Work related craft
I work as a ENT doctor with middle ear surgery as my special interest. If there is something that I brought with me to the clinical arena from my medieval hobby and the SCA besides the craft focus it is how much impact a small recognition of your fellow peer can have. Therefore I started to make little gifts to co workers that have made that little extra effort that is seldom seen or rewarded by the system.
Some Pictures are cut in this view so please click on them to get a better look.
Left: Larynx in bronze with silver canulae made for Per-Åke Lindestad. Center: The staff of asclepius in silver with a ultrasonic device and a silver heart on brass plate on tainted wood. The text is a collegues name and double doctor referring to his PhD ontop his MD. Right: po-medica are a great team that has enabled a lot of good surgery training that in the end saves patients from accidents.
Left: A 10:1 scale bronze casting of an ossicle from a long-eared owl. Middle: An experimental middle ear prostheses for human use inspired by the bird that I made for a scientific article, depicted from two different angles. Right: A 10:1 scale bronze casting of a human malleus with a fracture, made for Anders Niklasson when he got his PhD.
Left: Bradley Strong has tought me and many others about how to fix facial fractures. Babak Alinasb and Ola Fridman-Bengtsson from KI got a similar thing. Center:Anette Sörlin is a great dedicated audiologist that I work with. I made her this for her birthday. Right:Five cardiologist sat in a tree, one fell down and got some silver bling from me.
Left: A bronze tree for Anna Dapefrid, a garden enthusiastic colleague that quit our clinic. With the text: remember your roots. Center:Silver pendants that I made during a 4 month stay in Umeå with the ENT head-neck tumor group. Given to co-workers that dedicate their work to this field. Right: The classic Asklepios staff with roughly translated wisdom: The art is great, time is short, the right moment quickly passes. Cast in bronze for the intensive care unit as a thank you for time spent working with them.
Left: Some medals I made as a humoristic present for three colleagues when they turned 50 years old. Center: Exact silver copies of the incus, malleus, stapes and cochlea and a 1 kr SEK to get the size. Thank you Prof Helge Rask Andersen for the use of your lab and material during my 3 months in Uppsala. Right:malleus, incus and stapes in an artistic interpetation. The stamp is somewhat unclear in the picture. Cast in bronze on darkened oak. A fun way to show both my work and hobby.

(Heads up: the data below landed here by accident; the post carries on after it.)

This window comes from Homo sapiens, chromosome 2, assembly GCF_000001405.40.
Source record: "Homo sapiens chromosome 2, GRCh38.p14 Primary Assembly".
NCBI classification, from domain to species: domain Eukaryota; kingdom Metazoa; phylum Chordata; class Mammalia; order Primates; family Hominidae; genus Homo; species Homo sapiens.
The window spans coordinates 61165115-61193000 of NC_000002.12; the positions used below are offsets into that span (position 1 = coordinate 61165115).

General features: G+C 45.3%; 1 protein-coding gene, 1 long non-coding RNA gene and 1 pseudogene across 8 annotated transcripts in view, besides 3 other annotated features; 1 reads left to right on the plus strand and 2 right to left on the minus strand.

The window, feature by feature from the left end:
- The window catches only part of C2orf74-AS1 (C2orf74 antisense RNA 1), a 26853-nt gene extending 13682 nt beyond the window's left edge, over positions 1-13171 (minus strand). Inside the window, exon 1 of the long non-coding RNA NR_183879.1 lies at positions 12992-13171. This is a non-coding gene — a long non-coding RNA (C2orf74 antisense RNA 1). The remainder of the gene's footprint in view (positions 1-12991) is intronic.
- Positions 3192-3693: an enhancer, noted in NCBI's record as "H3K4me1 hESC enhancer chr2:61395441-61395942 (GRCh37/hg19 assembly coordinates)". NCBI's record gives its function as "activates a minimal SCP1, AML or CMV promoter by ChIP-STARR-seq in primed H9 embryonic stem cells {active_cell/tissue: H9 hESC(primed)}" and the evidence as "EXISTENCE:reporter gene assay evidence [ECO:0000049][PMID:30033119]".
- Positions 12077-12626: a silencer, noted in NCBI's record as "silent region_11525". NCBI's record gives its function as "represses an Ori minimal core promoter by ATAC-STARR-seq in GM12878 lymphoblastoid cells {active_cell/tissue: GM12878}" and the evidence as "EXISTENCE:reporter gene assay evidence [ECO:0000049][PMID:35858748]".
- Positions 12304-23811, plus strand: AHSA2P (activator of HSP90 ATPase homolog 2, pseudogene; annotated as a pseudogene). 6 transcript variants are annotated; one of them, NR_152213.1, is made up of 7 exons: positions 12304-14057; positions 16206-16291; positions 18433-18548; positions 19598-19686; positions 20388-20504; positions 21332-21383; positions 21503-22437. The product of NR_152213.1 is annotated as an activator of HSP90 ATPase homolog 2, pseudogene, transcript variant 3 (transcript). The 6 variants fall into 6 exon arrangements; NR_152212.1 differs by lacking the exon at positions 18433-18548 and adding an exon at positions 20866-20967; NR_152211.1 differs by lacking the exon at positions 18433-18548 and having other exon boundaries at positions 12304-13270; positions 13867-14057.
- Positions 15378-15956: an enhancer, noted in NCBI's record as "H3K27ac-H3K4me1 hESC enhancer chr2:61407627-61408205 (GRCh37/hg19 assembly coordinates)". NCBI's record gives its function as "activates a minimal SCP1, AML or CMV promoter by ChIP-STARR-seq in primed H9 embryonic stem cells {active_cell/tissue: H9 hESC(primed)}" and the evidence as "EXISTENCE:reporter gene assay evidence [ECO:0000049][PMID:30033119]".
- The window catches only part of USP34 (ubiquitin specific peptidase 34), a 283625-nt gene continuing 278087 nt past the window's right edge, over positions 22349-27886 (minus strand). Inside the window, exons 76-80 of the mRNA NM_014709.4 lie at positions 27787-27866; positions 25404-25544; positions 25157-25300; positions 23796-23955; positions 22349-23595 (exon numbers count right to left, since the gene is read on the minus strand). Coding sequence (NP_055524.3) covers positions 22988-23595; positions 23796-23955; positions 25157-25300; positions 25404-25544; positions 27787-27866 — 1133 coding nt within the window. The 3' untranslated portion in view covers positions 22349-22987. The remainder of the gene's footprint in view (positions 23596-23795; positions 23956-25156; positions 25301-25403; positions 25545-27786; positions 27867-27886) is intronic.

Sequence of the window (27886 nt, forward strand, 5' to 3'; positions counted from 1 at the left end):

Left: To the “oldest” dame of the clinic Center: Rookie of the year Awarded to a friend at work Right:A gift to the surgery planner of our clinic.
Left: The surname of my boss is barrelöv. She told me the story of the missunderstanding of her name. Good thing she has a sence of humor. Center Larynx and trakea in silver to stick on your dr robe or tie, made for Leif Nordang in Uppsala and a few of his collegues. Right: a gift for a gastro/colo scopist
Left: A gift for a thyroid surgeon Left:
Centre: A silver nose for the jacket pocket of Pär Stjärne a sinus surgeoun Right: My nose cast in bronze with the text: you have a nose for plastic surgery, made as a token of appreciation to that local clinic after a few months spent there.
Left:A silver medallion for long and loyal service to our local ear nose and throat clinic Center: A bronze medal made to be delivered once a year to collegues at 3 hospitals in a region south of our home. They are chosen for their teaching skills. Right: Otoliten is a new young ENT dr group and this is a medal given in Sweden once a year for the big ENT dr of the year.
Left: silver tiepin and cuffs with anatomical and scale correct ossicles and inner ears. Right: bronze malleus with box etc to be used as the official gavel at the meetings of the Swedish otosurgical society.
Left: ears made for practice, our students can learn how to focus the ear microscope and remove foreign bodies from the ear canal. Our interns can lear how to place ear grommets in replaceable tympanic membranes held by a magnetic lid. Right: a set of four ears for the University of Umeå for the practical part of the examination of their medical students.
Removing foreign bodies from the airway of a child is something that require calm and steady hands. I built these models to aid the ent and anesthesiology colleagues in practice so that we all know what to do and what tools to use when this happens. Above left: how it was built, above right: the models with and without spontaneous breathing and a board so that it can be affixed to an operating table. Below: how it looks from the inside at different levels.
a bronze necklace of staphylococcus aureus to celebrate a colleagues Phd.